Very very relieved, we got onto the bus which made its way back to Prague, arriving at 10:15pm. More fun and games trying to find the metro station's entrance and our destination station's exit, but that was par for the course, and we arrived back at the hotel, tired but happy, at around 10:30pm.

More luck than sense - despite prior research which indicated that we would not be able to get a massage in KV, we stumbled onto the one spa which does give treatment to non-residents. The bus incident was another example.

My wife worked for a while in a travel agency near the kibbutz; there she met a lady who has since become our personal travel agent, booking the flights (I normally book the hotels). She had recommended not going to KV for unknown reasons, and my wife has declared that she will set the travel agent straight.

Thursday, September 23, 2010

Prague log #3

As we had decided the day before, yesterday we went straight to the Astronomical Clock, arriving there in plenty of time for the 10 o'clock "performance". I used the time to find a good spot, as far away as possible from the clock whilst still being straight in front, and checked camera angles and zoom. When the clock did chime, I was able to see the 12 apostles being displayed by the clock; there was also enough time to zoom to the clock tower and film a close-up of the trumpeter.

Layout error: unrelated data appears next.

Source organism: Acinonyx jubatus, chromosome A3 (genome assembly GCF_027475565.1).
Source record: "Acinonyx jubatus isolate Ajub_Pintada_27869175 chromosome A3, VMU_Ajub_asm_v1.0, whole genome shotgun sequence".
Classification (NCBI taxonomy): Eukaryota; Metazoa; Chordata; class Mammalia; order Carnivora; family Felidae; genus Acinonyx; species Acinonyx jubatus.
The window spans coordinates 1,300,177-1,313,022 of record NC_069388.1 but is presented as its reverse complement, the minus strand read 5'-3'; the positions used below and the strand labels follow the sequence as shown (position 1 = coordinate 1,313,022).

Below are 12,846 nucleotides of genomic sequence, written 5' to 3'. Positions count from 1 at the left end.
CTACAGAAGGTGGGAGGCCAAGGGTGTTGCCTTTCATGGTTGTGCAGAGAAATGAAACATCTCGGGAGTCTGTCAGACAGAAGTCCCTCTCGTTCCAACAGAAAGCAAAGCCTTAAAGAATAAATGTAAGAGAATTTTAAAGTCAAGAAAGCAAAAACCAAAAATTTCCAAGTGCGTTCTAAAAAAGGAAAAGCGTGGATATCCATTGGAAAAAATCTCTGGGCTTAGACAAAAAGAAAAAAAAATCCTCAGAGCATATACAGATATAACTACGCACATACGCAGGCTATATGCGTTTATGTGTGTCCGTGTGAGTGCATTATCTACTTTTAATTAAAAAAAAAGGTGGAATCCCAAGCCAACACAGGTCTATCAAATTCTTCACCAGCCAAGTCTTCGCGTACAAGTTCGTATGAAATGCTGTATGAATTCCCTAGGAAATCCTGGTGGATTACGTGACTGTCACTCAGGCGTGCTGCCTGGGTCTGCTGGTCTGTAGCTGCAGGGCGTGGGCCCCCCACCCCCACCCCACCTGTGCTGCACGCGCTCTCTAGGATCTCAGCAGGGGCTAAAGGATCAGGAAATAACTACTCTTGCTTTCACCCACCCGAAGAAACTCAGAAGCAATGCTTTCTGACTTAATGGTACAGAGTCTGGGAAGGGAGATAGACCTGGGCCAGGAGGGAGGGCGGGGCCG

From the clock, we walked from the square to a different exit which lead us to Josefov, the Jewish quarter. Maybe it was the road's name, Parizska, which triggered my subconscious, but all morning the roads and the ambience caused me to think that we were in Paris.

From Parizska, we walked to Maiselov and began the 'Jewish tour'. The first stop was the Maiselov Synagogue, which has been turned into a museum. Inside were displayed articles from the Moravian and Bohemian Jewish communities: various religious utensils which were used to adorn the sifrei torah (I don't know what the gentiles would call these), menorot ("candelabra" which we use during the Chanuka festival), kiddush cups, curtains which cover the ark in which are stored the sifrei torah, special prayers written to commemorate events in history (such as the battles against the Swedish invasion of the 30 year war). The earliest articles were dated to the end of the 15th century, with most of them coming from the 19th century. This was a time when those communities thrived and even received special charters from Charles IV (also displayed, although I think that these were facsimiles). Unfortunately, things were to change in the twentieth century....

The hall itself was very crowded with people; this is partially because it is relatively a small space so any number of people within is going to make it seem crowded, but also because it seems that many tour groups cover these sites. I found myself wondering all morning what these people would make of the synagogue and its display; I suppose it's like when I have toured medieval cathedrals; I can admire the various displays without necessarily knowing the emotional baggage.